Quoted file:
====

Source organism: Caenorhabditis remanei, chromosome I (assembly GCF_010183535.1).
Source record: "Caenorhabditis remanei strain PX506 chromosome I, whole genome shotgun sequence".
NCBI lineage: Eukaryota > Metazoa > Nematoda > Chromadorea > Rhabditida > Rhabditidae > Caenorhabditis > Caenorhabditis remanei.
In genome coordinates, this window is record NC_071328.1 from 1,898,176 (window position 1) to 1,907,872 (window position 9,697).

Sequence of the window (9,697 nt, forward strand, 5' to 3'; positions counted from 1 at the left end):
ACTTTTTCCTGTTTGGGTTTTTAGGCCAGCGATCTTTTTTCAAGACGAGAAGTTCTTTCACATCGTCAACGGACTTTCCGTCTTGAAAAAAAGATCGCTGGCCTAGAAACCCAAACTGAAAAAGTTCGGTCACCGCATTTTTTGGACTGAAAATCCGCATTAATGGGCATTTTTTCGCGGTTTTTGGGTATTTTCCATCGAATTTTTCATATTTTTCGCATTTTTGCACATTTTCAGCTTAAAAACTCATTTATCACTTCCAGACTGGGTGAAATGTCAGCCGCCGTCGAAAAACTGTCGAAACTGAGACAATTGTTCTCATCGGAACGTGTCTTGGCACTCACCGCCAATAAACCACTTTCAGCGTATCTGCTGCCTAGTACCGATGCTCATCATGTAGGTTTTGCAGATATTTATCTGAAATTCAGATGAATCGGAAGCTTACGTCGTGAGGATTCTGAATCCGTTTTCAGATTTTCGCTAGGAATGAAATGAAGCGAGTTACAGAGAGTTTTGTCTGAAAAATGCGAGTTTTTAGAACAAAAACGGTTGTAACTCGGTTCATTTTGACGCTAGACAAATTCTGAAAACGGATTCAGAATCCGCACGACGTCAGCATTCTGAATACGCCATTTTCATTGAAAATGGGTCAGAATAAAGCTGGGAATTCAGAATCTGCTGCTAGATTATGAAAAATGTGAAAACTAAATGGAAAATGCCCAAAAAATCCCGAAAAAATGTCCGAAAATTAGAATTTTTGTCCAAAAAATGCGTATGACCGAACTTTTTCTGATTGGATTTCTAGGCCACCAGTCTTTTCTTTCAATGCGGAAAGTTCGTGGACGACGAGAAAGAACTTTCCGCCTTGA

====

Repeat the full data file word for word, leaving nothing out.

Source organism: Caenorhabditis remanei, chromosome I (assembly GCF_010183535.1).
Source record: "Caenorhabditis remanei strain PX506 chromosome I, whole genome shotgun sequence".
NCBI lineage: Eukaryota > Metazoa > Nematoda > Chromadorea > Rhabditida > Rhabditidae > Caenorhabditis > Caenorhabditis remanei.
In genome coordinates, this window is record NC_071328.1 from 1,898,176 (window position 1) to 1,907,872 (window position 9,697).

Sequence of the window (9,697 nt, forward strand, 5' to 3'; positions counted from 1 at the left end):
ACTTTTTCCTGTTTGGGTTTTTAGGCCAGCGATCTTTTTTCAAGACGAGAAGTTCTTTCACATCGTCAACGGACTTTCCGTCTTGAAAAAAAGATCGCTGGCCTAGAAACCCAAACTGAAAAAGTTCGGTCACCGCATTTTTTGGACTGAAAATCCGCATTAATGGGCATTTTTTCGCGGTTTTTGGGTATTTTCCATCGAATTTTTCATATTTTTCGCATTTTTGCACATTTTCAGCTTAAAAACTCATTTATCACTTCCAGACTGGGTGAAATGTCAGCCGCCGTCGAAAAACTGTCGAAACTGAGACAATTGTTCTCATCGGAACGTGTCTTGGCACTCACCGCCAATAAACCACTTTCAGCGTATCTGCTGCCTAGTACCGATGCTCATCATGTAGGTTTTGCAGATATTTATCTGAAATTCAGATGAATCGGAAGCTTACGTCGTGAGGATTCTGAATCCGTTTTCAGATTTTCGCTAGGAATGAAATGAAGCGAGTTACAGAGAGTTTTGTCTGAAAAATGCGAGTTTTTAGAACAAAAACGGTTGTAACTCGGTTCATTTTGACGCTAGACAAATTCTGAAAACGGATTCAGAATCCGCACGACGTCAGCATTCTGAATACGCCATTTTCATTGAAAATGGGTCAGAATAAAGCTGGGAATTCAGAATCTGCTGCTAGATTATGAAAAATGTGAAAACTAAATGGAAAATGCCCAAAAAATCCCGAAAAAATGTCCGAAAATTAGAATTTTTGTCCAAAAAATGCGTATGACCGAACTTTTTCTGATTGGATTTCTAGGCCACCAGTCTTTTCTTTCAATGCGGAAAGTTCGTGGACGACGAGAAAGAACTTTCCGCCTTGA